Russia has certainly scaled up its attacks on Ukraine in recent days and having pulled back its forces from the north in recent weeks, has focused on seizing key strategic positions in southern and eastern Ukraine, especially in the Donbas region where it has backed separatist rebels for the last eight years. Despite the fears of increase in the level of conflict, the mass mobilisation of Russia’s population for wartime operations would be a big step for Putin, however, potentially putting him at risk of popular dissent, particularly if thousands of new, young Russian conscripts are sent to fight in the war despite having little training. In March, Putin signed a decree ordering 134,500 new conscripts into the army, raising eyebrows that they could be made to fight in Ukraine though Putin insisted they would not.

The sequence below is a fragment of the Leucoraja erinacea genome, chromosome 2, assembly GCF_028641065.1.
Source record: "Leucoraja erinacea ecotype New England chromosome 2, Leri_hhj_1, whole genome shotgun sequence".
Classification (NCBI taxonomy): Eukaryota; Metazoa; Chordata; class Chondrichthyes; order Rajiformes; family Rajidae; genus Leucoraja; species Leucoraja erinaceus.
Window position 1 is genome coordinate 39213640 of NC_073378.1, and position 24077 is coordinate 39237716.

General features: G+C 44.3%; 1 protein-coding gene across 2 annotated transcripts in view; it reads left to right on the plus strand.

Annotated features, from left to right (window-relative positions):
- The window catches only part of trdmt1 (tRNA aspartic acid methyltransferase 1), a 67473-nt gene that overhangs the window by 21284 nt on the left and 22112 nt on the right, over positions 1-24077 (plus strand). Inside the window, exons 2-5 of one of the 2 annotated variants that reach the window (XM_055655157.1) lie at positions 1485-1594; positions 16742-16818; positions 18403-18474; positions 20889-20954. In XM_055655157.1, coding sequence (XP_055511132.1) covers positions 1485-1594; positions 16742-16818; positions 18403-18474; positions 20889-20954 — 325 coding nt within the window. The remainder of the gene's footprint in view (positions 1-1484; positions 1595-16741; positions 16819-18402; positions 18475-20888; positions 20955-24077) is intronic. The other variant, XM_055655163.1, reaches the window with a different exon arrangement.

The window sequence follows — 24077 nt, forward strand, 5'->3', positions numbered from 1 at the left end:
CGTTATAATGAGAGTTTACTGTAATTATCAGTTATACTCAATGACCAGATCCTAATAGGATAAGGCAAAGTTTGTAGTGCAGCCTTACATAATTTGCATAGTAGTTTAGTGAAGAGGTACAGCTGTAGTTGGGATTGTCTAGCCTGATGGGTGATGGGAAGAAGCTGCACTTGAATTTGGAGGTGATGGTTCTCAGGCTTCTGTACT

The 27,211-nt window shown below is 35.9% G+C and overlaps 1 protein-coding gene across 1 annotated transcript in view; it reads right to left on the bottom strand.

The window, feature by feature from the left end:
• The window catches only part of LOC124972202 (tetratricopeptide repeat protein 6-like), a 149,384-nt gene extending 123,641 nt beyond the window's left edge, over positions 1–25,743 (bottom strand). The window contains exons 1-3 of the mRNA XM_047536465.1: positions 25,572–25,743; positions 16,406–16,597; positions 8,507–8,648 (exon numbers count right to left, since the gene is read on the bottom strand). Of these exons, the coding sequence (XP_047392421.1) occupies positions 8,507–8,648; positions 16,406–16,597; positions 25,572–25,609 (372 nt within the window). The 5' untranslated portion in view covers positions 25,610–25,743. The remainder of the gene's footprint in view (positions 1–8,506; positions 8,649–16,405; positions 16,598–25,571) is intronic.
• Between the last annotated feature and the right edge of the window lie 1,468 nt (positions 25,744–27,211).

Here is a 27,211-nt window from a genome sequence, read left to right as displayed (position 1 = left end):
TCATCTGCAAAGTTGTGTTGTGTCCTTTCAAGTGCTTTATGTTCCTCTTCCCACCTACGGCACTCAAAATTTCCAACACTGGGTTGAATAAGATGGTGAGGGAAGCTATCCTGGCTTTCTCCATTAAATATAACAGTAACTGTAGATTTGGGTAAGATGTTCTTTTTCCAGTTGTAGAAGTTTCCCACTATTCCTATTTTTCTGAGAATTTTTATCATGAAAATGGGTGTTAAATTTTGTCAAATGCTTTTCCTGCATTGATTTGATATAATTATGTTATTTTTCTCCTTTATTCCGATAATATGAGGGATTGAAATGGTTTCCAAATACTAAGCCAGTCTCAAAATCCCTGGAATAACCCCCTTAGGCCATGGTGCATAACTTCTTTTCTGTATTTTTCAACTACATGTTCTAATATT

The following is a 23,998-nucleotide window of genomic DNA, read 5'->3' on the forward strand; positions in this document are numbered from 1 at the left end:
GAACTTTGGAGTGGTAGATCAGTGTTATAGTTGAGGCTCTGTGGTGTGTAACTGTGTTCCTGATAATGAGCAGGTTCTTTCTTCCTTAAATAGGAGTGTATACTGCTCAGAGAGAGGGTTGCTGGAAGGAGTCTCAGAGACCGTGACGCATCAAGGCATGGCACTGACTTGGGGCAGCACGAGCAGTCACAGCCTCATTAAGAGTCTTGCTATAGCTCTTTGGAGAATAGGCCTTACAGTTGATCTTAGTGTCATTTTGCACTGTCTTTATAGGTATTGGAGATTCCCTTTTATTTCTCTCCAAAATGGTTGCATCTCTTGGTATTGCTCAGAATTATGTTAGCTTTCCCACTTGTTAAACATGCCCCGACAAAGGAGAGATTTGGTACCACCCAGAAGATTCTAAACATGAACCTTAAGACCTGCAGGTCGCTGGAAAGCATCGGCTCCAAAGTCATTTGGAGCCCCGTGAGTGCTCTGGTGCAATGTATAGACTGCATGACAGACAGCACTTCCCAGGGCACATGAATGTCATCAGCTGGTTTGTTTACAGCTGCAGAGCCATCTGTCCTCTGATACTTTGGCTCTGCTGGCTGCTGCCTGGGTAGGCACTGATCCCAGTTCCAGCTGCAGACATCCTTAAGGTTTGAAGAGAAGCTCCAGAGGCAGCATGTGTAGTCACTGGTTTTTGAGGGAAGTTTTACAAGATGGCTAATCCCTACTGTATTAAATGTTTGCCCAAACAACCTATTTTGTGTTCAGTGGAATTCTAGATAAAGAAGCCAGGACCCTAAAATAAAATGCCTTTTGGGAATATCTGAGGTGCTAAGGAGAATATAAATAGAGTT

There are concerns that any mass mobilisation could be accompanied by the introduction of martial law in Russia, a move that would confer extraordinary powers on Putin, enabling a dramatic increase in his control over citizens’ lives and Russia’s economy. Not only would it give him the power to close Russia’s borders and censor communications but he could introduce curfews, control food supplies, seize private property and mobilise the population for wartime operations even to the point of forced labour for defense needs. Russia’s constitution allows martial law to be introduced if the country is under attack from an external force and there are concerns Russia could prepare a “false flag” attack to justify all-out war, and martial law. One of the big questions in this regards is how far Putin is willing to go to achieve his objectives in Ukraine.